But will it fit in my car?
I could not have imagined what a game changer an SUV and a transport wheelchair would be for my mother’s care. (Jump to Lessons Learned)
In October of 2014 my sedan was two years old. I did not intend to change cars, but my father’s van had been in and out of the shop with alarming frequency and I knew the sedan was too low to the ground for my mother. A letter from the dealer offering an upgrade with the same financing caught my eye, and a scheduled service visit resulted in my walking out of the dealership that October day with a 2015 compact SUV.
The decision was not exactly spur of the moment, but I am grateful every day that I made it. The next month my father went into the hospital; his van would not start and mom needed to visit him.
Which leads me to wheelchairs. My mother needs a wheelchair when she leaves the house. The one she owns is heavy, cumbersome and difficult for me to put in the SUV. We decided to get a transport wheelchair which is lighter, (although mom says it’s not as comfortable for all day use). It has made all the difference in the world for us. I can get the wheelchair in and out of the SUV without help and I can do it multiple times in one day.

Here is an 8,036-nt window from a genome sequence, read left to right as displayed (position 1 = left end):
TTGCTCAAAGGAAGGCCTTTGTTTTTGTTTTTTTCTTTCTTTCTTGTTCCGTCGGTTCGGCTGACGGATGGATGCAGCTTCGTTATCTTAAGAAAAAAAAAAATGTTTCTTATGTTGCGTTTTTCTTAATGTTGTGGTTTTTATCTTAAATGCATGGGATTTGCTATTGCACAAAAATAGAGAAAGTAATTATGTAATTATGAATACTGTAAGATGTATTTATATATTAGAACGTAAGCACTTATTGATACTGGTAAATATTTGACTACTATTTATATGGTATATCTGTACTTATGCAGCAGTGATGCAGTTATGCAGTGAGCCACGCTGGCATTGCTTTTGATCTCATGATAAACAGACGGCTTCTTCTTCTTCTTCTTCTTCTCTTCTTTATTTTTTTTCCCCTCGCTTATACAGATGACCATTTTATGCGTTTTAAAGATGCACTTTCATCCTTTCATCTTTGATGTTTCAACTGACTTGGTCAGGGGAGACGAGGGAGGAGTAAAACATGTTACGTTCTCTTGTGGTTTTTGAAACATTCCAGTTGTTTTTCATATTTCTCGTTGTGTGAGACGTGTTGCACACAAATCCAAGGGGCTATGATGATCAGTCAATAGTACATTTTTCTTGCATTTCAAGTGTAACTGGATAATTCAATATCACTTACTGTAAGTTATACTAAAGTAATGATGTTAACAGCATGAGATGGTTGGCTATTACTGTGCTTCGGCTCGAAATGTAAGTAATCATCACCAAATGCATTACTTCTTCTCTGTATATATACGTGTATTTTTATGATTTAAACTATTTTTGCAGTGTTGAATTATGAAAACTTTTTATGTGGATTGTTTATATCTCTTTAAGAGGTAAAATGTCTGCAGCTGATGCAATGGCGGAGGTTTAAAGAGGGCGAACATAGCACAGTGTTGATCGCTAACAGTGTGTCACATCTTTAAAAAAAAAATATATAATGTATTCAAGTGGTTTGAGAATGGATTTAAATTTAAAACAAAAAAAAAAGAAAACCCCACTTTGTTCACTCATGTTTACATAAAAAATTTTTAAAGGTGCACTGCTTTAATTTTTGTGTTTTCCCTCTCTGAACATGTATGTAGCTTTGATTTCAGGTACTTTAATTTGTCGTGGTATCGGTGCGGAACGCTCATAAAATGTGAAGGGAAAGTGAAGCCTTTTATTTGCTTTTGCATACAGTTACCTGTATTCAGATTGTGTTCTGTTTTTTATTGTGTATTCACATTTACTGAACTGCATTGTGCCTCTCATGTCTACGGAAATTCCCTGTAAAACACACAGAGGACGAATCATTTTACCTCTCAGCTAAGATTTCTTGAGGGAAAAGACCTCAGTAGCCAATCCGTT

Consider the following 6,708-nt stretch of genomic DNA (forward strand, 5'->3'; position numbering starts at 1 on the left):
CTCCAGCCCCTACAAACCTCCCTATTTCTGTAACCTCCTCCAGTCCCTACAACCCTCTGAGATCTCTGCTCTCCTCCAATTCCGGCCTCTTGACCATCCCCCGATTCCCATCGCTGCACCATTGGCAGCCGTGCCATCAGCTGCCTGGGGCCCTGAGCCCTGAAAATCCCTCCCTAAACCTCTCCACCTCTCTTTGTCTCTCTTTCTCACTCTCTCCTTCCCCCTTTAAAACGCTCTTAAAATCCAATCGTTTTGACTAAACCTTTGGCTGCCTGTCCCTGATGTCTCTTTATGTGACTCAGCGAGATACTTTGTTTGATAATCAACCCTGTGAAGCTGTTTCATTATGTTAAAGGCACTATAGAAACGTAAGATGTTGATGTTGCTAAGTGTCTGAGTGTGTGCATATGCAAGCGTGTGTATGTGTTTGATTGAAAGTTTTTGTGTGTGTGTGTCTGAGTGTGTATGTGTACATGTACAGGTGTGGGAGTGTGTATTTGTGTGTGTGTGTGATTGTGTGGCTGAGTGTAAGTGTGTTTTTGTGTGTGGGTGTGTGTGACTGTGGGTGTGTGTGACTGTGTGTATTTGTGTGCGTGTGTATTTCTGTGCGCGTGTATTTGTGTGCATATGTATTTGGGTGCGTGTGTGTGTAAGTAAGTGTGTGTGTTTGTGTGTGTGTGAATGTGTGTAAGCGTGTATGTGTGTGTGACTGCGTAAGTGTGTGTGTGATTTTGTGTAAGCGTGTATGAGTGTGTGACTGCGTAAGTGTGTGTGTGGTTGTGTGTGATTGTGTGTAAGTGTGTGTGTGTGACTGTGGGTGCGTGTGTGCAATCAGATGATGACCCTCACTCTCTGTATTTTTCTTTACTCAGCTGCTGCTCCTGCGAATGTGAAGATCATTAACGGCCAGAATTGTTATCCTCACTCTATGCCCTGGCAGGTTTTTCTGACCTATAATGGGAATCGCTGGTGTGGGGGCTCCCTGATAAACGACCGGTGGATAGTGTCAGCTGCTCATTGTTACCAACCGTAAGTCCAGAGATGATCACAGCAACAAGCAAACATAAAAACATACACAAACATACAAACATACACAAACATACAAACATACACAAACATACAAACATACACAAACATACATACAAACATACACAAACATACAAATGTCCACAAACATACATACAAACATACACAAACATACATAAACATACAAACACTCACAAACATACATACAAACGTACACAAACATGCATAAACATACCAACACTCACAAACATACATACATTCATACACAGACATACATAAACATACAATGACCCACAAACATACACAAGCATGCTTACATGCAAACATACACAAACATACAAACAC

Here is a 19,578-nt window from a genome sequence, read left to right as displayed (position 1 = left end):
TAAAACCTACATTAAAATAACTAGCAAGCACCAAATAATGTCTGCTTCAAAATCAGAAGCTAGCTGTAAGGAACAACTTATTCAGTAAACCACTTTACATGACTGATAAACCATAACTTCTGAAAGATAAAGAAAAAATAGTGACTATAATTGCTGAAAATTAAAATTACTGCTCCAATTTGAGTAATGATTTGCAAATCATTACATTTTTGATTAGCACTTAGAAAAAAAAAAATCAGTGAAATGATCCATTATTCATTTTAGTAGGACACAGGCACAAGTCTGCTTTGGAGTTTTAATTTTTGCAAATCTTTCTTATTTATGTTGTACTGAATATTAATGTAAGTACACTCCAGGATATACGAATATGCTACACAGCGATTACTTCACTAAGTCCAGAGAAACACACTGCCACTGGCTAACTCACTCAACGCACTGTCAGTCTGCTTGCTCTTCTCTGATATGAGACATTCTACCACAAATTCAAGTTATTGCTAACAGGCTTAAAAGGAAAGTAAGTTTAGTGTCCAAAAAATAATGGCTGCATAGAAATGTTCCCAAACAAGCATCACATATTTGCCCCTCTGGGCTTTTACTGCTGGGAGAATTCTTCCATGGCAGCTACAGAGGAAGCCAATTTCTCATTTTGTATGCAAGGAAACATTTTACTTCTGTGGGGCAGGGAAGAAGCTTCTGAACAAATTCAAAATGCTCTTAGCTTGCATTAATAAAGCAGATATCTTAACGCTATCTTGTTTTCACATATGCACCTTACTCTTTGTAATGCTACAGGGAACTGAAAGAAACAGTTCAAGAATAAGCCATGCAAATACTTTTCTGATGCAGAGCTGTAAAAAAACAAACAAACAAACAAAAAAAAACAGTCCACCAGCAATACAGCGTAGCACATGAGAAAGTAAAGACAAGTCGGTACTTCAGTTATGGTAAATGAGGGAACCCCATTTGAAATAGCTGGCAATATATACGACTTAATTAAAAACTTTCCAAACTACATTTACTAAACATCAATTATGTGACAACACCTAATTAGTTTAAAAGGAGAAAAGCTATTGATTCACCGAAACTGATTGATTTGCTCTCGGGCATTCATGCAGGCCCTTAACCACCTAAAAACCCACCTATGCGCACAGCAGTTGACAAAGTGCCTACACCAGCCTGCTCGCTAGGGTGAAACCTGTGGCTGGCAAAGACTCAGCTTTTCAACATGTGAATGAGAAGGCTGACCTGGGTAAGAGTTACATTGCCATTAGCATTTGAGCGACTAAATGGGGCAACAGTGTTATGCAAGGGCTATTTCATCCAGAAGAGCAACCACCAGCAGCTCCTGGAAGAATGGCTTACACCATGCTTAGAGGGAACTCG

- We own the regular size wheelchair and Medicare helped pay for it.
- Medicare Part B (Medical Insurance) covers power-operated vehicles (scooters) and wheelchairs as Durable Medical Equipment (DME) that your doctor prescribes for use in your home. Medicare will only cover your DME if your doctors and DME suppliers are enrolled in Medicare. All people with Part B Medicare are covered. (Source: Medicare.gov: Coverage for manual wheelchairs and power mobility devices).
- Most equipment Medicare covers is rented. If you rent your DME, it is important to know Medicare will help you pay a monthly rental fee for the item, for up to 13 months. After 13 months, you will automatically own the equipment. (Source: Medicareinteractive.org: Buying or renting durable medical equipment DME except oxygen).
- Once you own the wheelchair, Medicare will continue to pay for the chair’s maintenance and repair. (Source: Caring.com: Does medicare cover wheelchairs).
- We are renting a transport chair for a small monthly fee from a DME supplier that falls under the competitive bidding program, Medicare pays the balance. If you live in a competitive bidding area and do not use a Competitive Bidding Area (CBA) supplier, Medicare will not reimburse you. When you go out the the Medicare website, you can put in your zip code to learn if your state is in the Competitive Bidding Program.
Note: Medicare rules are complex and can change. Be sure to research your particular need and discuss your situation with your doctor and Medicare.
Disclaimer: The material in this blog is for educational purposes only. It is not intended to replace, nor does it replace, consulting with a physician, lawyer, accountant, financial planner or other qualified professional.